Monday, November 19, 2018
Olive oil and other high oleic oils "may reduce the risk of coronary heart disease.”
The FDA has responded to a petition for a new qualified health claim for edible oils containing high levels of oleic acid, a monounsaturated fat that’s been shown to have cardiovascular benefits when it replaces heart-damaging saturated fat.
Manufacturers of these oils can choose to include a qualified health claim on their label stating that “supportive but not conclusive scientific evidence suggests that daily consumption of about 1½ tablespoons (20 grams) of oils containing high levels of oleic acid, may reduce the risk of coronary heart disease.” The claim will also need to make it clear that to achieve this benefit, these oils “should replace fats and oils higher in saturated fat and not increase the total number of calories you eat in a day.”
Edible oils must contain at least 70 percent oleic acid to meet the criteria for this qualified health claim. Specific edible oils include: high oleic sunflower oil, high oleic safflower oil, high oleic canola oil, olive oil and high oleic algal oil. Some high oleic oils were developed as alternatives to partially hydrogenated oils, which are no longer added to most foods, and will not degrade when heated to high temperatures, which makes them ideal to use for baking or frying.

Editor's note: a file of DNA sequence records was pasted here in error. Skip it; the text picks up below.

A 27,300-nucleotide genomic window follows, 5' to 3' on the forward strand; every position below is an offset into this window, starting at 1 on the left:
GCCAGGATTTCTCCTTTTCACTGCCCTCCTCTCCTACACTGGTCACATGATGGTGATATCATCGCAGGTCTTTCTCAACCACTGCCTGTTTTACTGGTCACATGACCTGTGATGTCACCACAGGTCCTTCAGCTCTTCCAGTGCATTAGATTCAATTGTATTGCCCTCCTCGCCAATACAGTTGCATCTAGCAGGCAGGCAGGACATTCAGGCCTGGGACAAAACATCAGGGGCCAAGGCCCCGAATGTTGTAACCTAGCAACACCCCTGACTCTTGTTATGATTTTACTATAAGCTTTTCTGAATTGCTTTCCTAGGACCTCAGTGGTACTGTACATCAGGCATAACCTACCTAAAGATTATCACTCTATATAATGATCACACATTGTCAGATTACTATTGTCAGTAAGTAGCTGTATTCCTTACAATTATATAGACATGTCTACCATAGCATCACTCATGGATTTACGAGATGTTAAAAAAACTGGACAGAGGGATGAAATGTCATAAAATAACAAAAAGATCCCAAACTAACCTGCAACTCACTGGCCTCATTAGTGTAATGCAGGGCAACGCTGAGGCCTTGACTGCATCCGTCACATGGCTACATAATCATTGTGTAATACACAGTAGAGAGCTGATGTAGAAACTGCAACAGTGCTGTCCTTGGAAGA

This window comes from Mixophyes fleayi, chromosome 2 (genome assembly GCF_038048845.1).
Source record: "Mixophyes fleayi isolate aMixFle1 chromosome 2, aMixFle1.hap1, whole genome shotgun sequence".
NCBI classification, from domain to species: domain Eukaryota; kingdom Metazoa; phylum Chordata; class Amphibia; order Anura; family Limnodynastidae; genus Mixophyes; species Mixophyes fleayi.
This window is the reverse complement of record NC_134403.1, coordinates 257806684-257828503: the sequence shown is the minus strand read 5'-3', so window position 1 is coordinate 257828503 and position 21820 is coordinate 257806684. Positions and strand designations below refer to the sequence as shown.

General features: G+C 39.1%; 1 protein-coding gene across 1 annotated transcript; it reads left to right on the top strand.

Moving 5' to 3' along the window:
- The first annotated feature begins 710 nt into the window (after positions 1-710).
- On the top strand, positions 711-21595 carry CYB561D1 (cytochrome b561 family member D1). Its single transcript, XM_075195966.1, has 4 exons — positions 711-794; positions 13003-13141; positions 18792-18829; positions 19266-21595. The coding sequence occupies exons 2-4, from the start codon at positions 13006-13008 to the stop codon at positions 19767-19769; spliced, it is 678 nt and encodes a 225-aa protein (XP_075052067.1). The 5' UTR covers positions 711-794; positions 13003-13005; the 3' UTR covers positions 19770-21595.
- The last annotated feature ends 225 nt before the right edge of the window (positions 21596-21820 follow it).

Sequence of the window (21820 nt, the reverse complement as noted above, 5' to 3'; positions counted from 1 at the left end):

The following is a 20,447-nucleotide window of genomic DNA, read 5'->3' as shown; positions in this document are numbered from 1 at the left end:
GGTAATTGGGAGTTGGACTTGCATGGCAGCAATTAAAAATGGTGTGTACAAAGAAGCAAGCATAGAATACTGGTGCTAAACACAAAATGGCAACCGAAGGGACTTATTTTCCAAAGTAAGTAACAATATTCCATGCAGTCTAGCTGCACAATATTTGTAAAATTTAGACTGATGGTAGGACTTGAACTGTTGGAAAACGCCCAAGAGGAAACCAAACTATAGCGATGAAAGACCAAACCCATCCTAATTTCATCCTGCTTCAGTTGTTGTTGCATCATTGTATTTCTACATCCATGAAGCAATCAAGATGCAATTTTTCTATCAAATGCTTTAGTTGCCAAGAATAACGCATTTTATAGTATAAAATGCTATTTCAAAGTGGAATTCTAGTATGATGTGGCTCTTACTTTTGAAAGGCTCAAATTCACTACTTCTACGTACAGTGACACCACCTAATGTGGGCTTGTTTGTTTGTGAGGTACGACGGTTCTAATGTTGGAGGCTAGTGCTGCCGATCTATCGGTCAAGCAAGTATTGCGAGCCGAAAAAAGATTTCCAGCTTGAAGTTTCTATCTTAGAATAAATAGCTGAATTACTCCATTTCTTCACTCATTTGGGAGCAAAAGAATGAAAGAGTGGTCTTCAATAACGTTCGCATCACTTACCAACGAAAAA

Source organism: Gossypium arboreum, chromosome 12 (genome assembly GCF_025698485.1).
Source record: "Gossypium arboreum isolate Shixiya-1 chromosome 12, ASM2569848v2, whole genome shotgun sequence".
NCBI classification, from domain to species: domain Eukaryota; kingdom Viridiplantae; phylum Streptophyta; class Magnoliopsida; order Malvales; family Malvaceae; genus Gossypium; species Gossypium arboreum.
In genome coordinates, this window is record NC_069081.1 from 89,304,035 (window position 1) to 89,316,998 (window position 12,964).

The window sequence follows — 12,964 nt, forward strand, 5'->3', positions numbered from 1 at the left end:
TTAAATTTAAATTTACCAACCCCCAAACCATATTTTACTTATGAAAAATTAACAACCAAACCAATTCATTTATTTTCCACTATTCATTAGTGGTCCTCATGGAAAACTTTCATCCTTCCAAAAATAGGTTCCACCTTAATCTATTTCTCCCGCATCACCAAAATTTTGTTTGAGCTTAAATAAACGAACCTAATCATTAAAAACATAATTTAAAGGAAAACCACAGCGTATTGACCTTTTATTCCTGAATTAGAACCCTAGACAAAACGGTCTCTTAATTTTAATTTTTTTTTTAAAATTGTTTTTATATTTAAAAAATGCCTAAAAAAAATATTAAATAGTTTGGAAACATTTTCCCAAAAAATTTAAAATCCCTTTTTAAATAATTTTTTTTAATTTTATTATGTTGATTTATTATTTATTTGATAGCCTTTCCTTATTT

The science behind the new qualified health claim for oleic acid, while not conclusive, is promising.
The FDA evaluated results from seven small clinical studies that evaluated the relationship between consumption of oils containing high levels of oleic acid (at least 70 percent per serving) and improved cholesterol levels, which indicates a reduced risk for coronary heart disease. Six of the studies found that those who were randomly assigned to consume diets containing oils with high levels of oleic acid as a replacement to fats and oils higher in saturated fat experienced a modest lowering in their total cholesterol and heart-damaging low-density lipoprotein (LDL) cholesterol levels compared to those who ate a more Western-style diet that was higher in saturated fat. One study showed no significant effect. Importantly, and as noted in the health claim, none of the studies found that eating oleic acid-containing oils had beneficial heart effects unless they replaced other types of fats and oils higher in saturated fats in the diet.